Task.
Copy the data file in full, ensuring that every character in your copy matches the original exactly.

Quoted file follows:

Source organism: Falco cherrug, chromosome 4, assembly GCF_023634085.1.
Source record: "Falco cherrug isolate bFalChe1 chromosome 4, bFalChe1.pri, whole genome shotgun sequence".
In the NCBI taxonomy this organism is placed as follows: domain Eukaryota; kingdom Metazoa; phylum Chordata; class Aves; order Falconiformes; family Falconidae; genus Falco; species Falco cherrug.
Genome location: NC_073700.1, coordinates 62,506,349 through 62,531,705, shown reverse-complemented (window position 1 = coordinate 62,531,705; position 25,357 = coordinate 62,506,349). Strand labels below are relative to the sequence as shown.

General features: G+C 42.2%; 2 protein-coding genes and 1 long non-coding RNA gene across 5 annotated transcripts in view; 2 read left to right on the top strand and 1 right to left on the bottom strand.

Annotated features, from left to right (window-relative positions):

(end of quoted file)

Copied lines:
Source organism: Falco cherrug, chromosome 4, assembly GCF_023634085.1.
Source record: "Falco cherrug isolate bFalChe1 chromosome 4, bFalChe1.pri, whole genome shotgun sequence".
In the NCBI taxonomy this organism is placed as follows: domain Eukaryota; kingdom Metazoa; phylum Chordata; class Aves; order Falconiformes; family Falconidae; genus Falco; species Falco cherrug.
Genome location: NC_073700.1, coordinates 62,506,349 through 62,531,705, shown reverse-complemented (window position 1 = coordinate 62,531,705; position 25,357 = coordinate 62,506,349). Strand labels below are relative to the sequence as shown.

General features: G+C 42.2%; 2 protein-coding genes and 1 long non-coding RNA gene across 5 annotated transcripts in view; 2 read left to right on the top strand and 1 right to left on the bottom strand.

Annotated features, from left to right (window-relative positions):